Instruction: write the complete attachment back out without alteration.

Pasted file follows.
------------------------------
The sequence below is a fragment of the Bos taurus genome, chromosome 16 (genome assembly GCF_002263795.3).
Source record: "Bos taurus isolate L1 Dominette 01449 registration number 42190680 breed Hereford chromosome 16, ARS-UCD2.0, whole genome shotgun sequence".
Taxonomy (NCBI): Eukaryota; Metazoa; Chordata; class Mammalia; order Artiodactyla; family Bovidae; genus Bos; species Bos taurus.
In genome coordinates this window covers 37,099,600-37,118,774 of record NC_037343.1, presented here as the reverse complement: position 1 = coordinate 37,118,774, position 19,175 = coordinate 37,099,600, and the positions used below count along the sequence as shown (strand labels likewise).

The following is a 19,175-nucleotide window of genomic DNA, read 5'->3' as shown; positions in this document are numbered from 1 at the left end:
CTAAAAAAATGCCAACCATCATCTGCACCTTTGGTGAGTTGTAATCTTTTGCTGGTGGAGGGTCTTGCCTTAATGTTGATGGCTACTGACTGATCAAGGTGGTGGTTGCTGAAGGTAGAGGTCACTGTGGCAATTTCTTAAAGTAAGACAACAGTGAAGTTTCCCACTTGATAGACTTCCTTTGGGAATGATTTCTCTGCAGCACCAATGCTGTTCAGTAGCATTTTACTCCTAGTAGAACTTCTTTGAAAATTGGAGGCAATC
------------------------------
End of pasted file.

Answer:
The sequence below is a fragment of the Bos taurus genome, chromosome 16 (genome assembly GCF_002263795.3).
Source record: "Bos taurus isolate L1 Dominette 01449 registration number 42190680 breed Hereford chromosome 16, ARS-UCD2.0, whole genome shotgun sequence".
Taxonomy (NCBI): Eukaryota; Metazoa; Chordata; class Mammalia; order Artiodactyla; family Bovidae; genus Bos; species Bos taurus.
In genome coordinates this window covers 37,099,600-37,118,774 of record NC_037343.1, presented here as the reverse complement: position 1 = coordinate 37,118,774, position 19,175 = coordinate 37,099,600, and the positions used below count along the sequence as shown (strand labels likewise).

The following is a 19,175-nucleotide window of genomic DNA, read 5'->3' as shown; positions in this document are numbered from 1 at the left end:
CTAAAAAAATGCCAACCATCATCTGCACCTTTGGTGAGTTGTAATCTTTTGCTGGTGGAGGGTCTTGCCTTAATGTTGATGGCTACTGACTGATCAAGGTGGTGGTTGCTGAAGGTAGAGGTCACTGTGGCAATTTCTTAAAGTAAGACAACAGTGAAGTTTCCCACTTGATAGACTTCCTTTGGGAATGATTTCTCTGCAGCACCAATGCTGTTCAGTAGCATTTTACTCCTAGTAGAACTTCTTTGAAAATTGGAGGCAATC